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Demystifying the Artistic Influences on Bikaner Miniature Painting

Bikaner Miniature Painting

Bikaner Miniature Painting: A Historical Fusion of Art Styles

With a rich history spanning over 400 years, Bikaner Miniature painting is a unique result of the confluence of Indian and Mughal artistic traditions. Originating as Matheran art in India, it evolved into the distinctive Bikaner art, merging the finesse of Indian craftsmanship with the influence of Mughal aesthetics.

The Mughal and Deccan Influences on the Bikaner School of Art

Vilaval Ragini, India, Rajasthan, Bikaner, ca. 1720, Opaque watercolour and gold on paper (Image source: National Museum of Asian Art)

The imperial Mughal workshops flourished under the patronage of the then-Mughal emperor Shah Jahan. These workshops established strong connections with the court of Raja Karan Singh of Bikaner. This led to an increase in Bikaner painting with Mughal subject matter.

The Mughal atelier was made up of many skilled miniature artists. These artists faced a crisis when Aurangzeb rose to power. A non-tolerant tyrant, Aurangzeb was a religious fanatic who withdrew the royal family’s support for the arts. Thus, in the 17th century, during the reign of Aurangzeb, artists from the Mughal atelier faced unemployment due to the loss of royal patronage. Maharaja Karan Singh, recognising their talent, employed Ustad Ali Raza from Delhi. Subsequently, many Mughal artists emigrated to Bikaner.

Raja Karan Singh’s youngest son was a general in the Deccan region, specifically Hyderabad, where he commanded Mughal forces. The master artist, Ruknuddin travelled with him. Due to this, Deccan influences began to develop in the paintings created during his reign. Many Bikaner Miniature artists in later years were either relatives of Ruknuddin or had emigrated to Bikaner from the Deccan region. We observe a strong influence of Jodhpur and Deccan Miniature painting during the reign of Maharaja Sujan Singh.

The Influence of Utsa Art on Bikaner Miniature Painting

Oftentimes, the court painting traditions of a region were completely different from the localised artistic styles. While court paintings were more polished and dependent on royal patronage, the folk art of the region could be more exploratory and free-spirited in nature. One of the rulers of Bikaner, Raja Rai Singh, favoured integrating Bikaner Miniature painting with the local art styles.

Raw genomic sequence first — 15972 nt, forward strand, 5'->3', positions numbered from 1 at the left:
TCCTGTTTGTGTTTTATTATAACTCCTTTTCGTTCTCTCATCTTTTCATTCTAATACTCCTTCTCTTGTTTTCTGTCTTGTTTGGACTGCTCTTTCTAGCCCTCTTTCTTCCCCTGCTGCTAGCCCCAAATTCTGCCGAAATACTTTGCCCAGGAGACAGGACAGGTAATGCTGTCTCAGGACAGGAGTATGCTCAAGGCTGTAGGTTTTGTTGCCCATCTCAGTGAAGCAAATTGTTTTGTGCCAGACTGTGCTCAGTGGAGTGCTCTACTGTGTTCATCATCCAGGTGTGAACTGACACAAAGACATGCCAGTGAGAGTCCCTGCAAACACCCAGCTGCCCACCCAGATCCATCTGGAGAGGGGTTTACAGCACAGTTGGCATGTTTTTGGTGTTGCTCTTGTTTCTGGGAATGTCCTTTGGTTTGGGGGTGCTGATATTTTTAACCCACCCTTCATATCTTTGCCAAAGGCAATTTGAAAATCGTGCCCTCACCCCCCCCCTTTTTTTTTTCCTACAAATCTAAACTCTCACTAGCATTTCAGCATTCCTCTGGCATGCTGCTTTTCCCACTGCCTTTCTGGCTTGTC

The Utsa community of Muslims was known as the pioneer of the Utsa art form, which was popular in the Mughal Empire. Rai Singh brought some famous Utsa artists to Bikaner and let them experiment with the pre-existing art styles of the region to create a completely new sub-style. With time, the influence of Utsa art became apparent in the other arts and crafts of Bikaner.

Distinctive Features of Bikaner Miniature Painting

Krishna lifts Mount Govardhan by Ustad Sahibdin, c. 1690. British Museum (Image Source: Wikipedia)

Themes in Bikaner paintings draw inspiration from Indian mythology, puranas, baramasa, ragmala, etc. However, although many schools of Rajasthani Miniature painting take inspiration from the Mughal style, Bikaner Miniatures resemble them the most from a stylistic point of view.

Because of this, they display a marked difference from other Rajasthani Miniature paintings. Namely, Bikaner Miniature painting does not include folk elements, bright and vibrant colours, or naturalistic depictions. We are able to trace the Bikaner school’s evolution through rich and thorough documentation. The details of Bikaner Miniature paintings are found in the royal archives, or the Bahis, and also in inscriptions that accompany the paintings themselves. These inscriptions, usually in the Marwari dialect, were occasionally written in Persian. They contained the name of the artist, the date of the painting’s completion, and sometimes the place of production.